The weather has a lot of us outdoors doing yard work, prepping garden spaces, and planting what will take a little bit cooler at night.
MTN’s Donna Kelley made a find with MSU Extension that has answers and some master gardener classes to help us be playing and productive in the dirt.
Montana Master Gardener Coordinator, MSU Extension Sarah Eilers: The master gardener class is held at least once a year and we have different levels that you can take. The master gardener level one is general horticulture, your background so that you can become a better gardener. The goal of the master gardener Ccass is to improve your knowledge but also there’s an educational element. The program was started out of Washington State in 1973, and it was because they were getting so many horticulture questions into the extension office.
Donna: So, there are three levels?
Sarah Eilers: There’s three levels here, yes. Those agents who get to levels two and three can be a real resource for the county extension agent. They can help answer a lot of the questions, and a number of them host booths at farmer’s markets. If you’ve gone to ours there, they tend to be there and they have fact sheets and information and can help direct people to the right information.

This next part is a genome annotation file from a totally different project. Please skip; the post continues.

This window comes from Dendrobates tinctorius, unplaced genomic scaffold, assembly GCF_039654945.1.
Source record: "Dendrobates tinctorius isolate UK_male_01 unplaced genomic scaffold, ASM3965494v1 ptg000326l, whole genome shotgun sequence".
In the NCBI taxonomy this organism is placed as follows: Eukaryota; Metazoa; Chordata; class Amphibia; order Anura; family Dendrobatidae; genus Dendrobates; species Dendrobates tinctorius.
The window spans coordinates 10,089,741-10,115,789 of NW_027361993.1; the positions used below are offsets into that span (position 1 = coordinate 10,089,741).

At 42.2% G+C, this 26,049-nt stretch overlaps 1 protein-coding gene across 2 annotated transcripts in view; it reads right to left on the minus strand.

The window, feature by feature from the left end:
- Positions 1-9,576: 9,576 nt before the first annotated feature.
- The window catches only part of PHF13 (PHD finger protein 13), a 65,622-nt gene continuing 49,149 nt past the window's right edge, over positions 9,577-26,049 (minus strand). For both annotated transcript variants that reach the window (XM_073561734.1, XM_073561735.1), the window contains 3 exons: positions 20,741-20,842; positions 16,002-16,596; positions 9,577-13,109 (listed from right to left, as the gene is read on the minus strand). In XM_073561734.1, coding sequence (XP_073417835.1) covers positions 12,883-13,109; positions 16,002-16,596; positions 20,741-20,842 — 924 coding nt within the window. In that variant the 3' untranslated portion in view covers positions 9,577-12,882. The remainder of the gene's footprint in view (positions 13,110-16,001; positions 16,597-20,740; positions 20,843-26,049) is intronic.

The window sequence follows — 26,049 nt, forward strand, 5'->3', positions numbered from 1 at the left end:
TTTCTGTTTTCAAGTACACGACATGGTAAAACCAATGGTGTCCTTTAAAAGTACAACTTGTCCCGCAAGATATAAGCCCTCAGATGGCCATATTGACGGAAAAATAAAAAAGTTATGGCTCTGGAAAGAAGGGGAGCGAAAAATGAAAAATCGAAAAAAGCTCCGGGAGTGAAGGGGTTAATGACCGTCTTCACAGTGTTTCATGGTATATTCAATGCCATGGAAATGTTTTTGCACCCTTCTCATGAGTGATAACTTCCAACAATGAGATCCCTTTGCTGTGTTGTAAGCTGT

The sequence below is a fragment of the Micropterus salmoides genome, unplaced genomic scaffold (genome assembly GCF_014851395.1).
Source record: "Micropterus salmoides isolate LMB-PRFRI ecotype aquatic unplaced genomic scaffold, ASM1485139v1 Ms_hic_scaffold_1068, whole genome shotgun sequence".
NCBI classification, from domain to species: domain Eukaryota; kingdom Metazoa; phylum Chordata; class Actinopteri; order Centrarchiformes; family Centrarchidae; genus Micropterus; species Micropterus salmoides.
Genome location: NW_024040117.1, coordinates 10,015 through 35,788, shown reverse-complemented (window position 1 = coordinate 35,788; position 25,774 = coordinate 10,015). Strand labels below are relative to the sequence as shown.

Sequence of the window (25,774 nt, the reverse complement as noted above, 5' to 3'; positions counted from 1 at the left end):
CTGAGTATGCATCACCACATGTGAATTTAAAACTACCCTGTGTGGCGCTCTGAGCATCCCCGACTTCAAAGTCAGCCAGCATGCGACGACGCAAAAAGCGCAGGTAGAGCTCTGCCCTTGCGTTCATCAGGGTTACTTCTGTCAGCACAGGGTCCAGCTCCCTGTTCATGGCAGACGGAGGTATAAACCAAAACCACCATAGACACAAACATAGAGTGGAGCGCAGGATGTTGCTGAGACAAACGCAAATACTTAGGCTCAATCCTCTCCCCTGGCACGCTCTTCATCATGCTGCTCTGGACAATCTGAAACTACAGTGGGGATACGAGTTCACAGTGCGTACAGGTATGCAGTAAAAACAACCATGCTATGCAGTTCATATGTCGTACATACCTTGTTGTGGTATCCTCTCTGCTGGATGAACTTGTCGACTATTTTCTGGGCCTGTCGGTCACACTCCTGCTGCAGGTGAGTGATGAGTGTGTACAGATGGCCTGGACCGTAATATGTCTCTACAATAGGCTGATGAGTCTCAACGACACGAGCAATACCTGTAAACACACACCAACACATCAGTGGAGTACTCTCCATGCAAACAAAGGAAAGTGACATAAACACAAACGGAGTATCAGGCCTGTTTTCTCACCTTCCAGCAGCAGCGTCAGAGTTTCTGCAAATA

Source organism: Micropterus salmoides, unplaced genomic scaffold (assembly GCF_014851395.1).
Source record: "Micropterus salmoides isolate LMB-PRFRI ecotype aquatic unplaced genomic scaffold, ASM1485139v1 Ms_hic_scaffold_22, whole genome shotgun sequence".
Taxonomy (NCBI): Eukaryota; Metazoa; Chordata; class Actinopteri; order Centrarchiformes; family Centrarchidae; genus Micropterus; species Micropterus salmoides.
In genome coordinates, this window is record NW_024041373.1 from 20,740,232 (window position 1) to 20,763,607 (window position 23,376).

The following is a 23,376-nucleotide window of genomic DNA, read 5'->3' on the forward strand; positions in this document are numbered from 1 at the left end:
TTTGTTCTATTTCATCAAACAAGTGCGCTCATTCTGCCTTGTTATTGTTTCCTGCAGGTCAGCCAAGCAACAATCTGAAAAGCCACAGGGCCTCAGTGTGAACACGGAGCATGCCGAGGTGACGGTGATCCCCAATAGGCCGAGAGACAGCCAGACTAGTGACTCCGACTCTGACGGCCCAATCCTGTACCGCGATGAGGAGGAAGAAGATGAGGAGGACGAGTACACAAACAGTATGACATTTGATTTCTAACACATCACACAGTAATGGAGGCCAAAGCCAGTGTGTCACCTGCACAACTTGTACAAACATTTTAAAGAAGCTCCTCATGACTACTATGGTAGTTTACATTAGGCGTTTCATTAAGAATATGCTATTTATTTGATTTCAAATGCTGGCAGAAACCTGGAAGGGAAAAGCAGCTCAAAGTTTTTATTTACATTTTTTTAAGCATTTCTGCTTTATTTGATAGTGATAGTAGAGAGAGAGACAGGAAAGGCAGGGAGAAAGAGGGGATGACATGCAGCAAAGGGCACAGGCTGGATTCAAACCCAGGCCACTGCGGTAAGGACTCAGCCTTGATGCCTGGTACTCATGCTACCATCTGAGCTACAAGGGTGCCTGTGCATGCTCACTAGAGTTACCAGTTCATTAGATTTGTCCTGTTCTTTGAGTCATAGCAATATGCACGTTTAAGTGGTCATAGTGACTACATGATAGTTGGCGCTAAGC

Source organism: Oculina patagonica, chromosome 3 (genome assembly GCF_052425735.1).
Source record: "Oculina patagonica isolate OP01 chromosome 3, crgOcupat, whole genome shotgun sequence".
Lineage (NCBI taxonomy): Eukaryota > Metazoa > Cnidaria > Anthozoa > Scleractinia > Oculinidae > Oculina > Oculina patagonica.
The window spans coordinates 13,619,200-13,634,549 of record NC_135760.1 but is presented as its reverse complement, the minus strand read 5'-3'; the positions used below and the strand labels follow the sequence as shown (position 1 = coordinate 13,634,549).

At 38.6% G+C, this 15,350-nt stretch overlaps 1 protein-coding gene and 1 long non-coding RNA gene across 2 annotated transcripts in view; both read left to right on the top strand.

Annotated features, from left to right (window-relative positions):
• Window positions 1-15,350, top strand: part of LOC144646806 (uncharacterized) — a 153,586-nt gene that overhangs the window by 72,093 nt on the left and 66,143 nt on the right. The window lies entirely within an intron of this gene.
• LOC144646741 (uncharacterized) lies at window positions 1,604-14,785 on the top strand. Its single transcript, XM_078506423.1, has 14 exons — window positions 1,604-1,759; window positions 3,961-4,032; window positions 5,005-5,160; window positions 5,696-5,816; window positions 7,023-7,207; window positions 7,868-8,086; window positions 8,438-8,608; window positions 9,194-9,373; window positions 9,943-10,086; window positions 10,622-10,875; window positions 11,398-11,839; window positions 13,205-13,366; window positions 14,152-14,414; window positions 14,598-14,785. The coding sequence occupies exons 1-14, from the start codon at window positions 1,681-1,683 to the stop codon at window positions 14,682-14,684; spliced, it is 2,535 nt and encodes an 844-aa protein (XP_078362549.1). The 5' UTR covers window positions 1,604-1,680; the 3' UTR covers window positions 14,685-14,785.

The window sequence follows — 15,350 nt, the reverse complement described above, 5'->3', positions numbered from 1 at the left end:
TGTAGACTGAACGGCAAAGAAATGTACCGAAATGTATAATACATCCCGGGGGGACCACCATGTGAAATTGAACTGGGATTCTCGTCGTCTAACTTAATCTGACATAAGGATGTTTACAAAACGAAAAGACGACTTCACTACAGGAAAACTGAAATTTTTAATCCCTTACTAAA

The 2023 calendar focus this year was on pollinators. Each month we have a photo of a pollinator in it. We also talk about specific issues that come into the Scudder Diagnostic Lab so you can look at your trees and be like, ‘Oh, that is something I need to deal with or not’.
Donna: Each month you address one of those common questions. Is it full of information?
Sarah Eilers: Yes, it’s full of information. Pruning, just the basics of gardening are in here. Big fruit trees and Shrubs. We’re right now finishing up the bare fruit trees and shrubs. It’s a great resource and free. You can get it from your local county extension agent. Usually, they have them by November and it’s just a great resource.
Donna: It’s fabulous. This one is gone for this year, but the one that’s coming up next, as you mentioned, is usually in November. What will that focus on for this next year?
Sarah Eilers: Native flowers. There should be some beautiful photos, photos from master gardeners, extension agents, and friends of extension. It’s really fun to have.
This spring, MSU Extension tried out a hybrid class that included online training at home, the classroom, and field trips.